Forum for Science, Industry and Business

Sponsored by:     3M 
Search our Site:

 

Harlequin frog rediscovered in remote region of Colombia

13.03.2008
Discovery made possible through The Conservation Leadership Programme

After 14 years without having been seen, several young scientists supported by the Conservation Leadership Programme (CLP), have rediscovered the Carrikeri Harlequin Frog (Atelopus carrikeri) in a remote mountainous region in Colombia.

The critically endangered Carrikeri Harelquin frog was recently rediscovered by the Project Atelopus team in the Sierra Nevada de Santa Marta Mountains in Colombia’s Magdalena department. Colombia is one of the world’s richest countries in amphibian diversity with more than 583 species. Unfortunately, in the past several years, there has been a decline in amphibian populations especially in higher elevations in Colombia.

“By discovering that the endangered frog still exists, we hope it will show how important conservation is,” said Luis Alberto Rueda, scientist for the Project Atelopus team who led the expedition. “And we plan to continue with our research so that we can better assist in helping to ensure that this frog will not become extinct.”

In addition to Rueda, who is part of the GECOH (Grupo de Ecofisiología, Comportamiento y Herpetologia) of the University of the Andes, the individuals who are part of the Atelopus team of scientist include: Oswaldo Cortes, Giovanni Chaves, Erika Salazar, Jose Gil, Sergio Pulido, Astrid Nossa, Fabian Tavera, Jenny Gallo, Ximena Villagrán and Nidia Rodriguez members of the Ecodiversidad Colombia Foundation (www.ecodiversidad.org).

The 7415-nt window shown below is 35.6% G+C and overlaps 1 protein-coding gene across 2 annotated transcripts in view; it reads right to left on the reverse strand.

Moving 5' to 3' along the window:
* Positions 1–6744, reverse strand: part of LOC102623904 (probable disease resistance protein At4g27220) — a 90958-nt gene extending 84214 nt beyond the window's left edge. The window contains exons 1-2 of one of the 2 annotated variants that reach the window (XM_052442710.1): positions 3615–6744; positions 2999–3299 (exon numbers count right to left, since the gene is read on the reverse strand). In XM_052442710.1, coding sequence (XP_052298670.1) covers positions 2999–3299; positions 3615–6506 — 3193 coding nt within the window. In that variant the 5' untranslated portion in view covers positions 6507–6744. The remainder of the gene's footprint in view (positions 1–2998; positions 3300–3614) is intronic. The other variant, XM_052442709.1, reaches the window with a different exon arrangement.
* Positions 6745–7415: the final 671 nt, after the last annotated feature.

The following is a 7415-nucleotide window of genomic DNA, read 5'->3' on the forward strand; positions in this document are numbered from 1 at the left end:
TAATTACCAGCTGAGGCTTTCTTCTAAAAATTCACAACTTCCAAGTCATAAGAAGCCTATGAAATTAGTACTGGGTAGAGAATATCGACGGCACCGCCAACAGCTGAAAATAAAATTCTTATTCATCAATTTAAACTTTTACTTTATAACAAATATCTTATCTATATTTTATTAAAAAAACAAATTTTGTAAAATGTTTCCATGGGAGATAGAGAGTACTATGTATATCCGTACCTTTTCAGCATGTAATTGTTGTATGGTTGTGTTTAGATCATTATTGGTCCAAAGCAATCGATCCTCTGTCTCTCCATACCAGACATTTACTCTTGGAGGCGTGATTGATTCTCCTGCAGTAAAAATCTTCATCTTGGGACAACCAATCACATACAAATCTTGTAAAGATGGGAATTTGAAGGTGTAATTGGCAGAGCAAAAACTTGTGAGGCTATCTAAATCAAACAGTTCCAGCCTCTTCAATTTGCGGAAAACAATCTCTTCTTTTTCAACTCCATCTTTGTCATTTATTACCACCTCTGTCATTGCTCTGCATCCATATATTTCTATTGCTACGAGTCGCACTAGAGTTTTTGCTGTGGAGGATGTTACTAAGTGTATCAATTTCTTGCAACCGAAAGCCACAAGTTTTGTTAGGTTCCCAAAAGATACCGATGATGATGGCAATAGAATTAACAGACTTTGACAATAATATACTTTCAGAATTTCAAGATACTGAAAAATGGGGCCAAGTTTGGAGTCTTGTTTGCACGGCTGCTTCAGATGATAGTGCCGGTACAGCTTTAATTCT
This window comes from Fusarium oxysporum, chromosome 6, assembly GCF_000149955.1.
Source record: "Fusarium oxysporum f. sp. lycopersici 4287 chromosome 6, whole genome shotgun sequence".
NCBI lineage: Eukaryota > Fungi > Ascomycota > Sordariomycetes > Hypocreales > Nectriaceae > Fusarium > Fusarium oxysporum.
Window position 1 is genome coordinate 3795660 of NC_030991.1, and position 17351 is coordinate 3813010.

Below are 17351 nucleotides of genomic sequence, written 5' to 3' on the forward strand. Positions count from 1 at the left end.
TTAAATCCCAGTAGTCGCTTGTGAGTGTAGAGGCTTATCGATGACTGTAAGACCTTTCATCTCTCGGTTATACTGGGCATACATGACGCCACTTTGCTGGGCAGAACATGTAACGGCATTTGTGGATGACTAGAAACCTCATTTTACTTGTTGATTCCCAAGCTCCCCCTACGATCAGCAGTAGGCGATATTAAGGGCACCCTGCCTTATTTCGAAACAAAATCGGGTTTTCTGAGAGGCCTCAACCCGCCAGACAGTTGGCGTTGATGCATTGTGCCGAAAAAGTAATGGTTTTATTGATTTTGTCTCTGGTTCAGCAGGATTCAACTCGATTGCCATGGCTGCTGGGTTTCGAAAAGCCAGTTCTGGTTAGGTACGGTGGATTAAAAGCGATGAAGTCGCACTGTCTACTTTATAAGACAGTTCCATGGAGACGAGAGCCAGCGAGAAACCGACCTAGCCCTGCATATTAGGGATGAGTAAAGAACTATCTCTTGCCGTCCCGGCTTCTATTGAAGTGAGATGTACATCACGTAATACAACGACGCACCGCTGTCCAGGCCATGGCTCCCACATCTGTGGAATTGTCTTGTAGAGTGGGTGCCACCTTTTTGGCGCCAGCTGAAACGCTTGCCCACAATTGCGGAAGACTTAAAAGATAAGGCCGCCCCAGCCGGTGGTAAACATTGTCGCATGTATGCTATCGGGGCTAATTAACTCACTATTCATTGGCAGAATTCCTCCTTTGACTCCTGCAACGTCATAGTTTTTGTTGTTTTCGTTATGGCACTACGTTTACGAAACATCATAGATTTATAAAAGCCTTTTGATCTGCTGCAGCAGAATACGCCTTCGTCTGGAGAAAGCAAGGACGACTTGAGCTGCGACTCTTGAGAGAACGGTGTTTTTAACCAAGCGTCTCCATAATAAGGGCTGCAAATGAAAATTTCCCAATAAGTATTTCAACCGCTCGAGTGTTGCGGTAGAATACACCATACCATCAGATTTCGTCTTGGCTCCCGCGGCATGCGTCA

The Carrikeri Harelquin frog is native to the Sierra Nevada de Santa Marta Mountains in Colombia’s Magdalena province. The frog lives in the páramo habitat at an attitude of 4,000 meters and is approximately five centimeters in size. This population is unique since it possesses orange markings, which are unusual for this species. Páramo is a neotropical grassland ecosystem located in high elevations between the upper forest line (about 3,100 meters in altitude) and the permanent snow line (about 5,000 meters). Nearly 57 percent of this ecosystem worldwide is found in Colombia.

Julian Teixeira | EurekAlert!
Further information:
http://www.conservation.org/
http://www.ConservationLeadershipProgramme.org

More articles from Ecology, The Environment and Conservation:

nachricht Bioinvasion on the rise
15.02.2017 | Universität Konstanz

nachricht Litter Levels in the Depths of the Arctic are On the Rise
10.02.2017 | Alfred-Wegener-Institut, Helmholtz-Zentrum für Polar- und Meeresforschung

All articles from Ecology, The Environment and Conservation >>>

The most recent press releases about innovation >>>

Die letzten 5 Focus-News des innovations-reports im Überblick:

Im Focus: Breakthrough with a chain of gold atoms

In the field of nanoscience, an international team of physicists with participants from Konstanz has achieved a breakthrough in understanding heat transport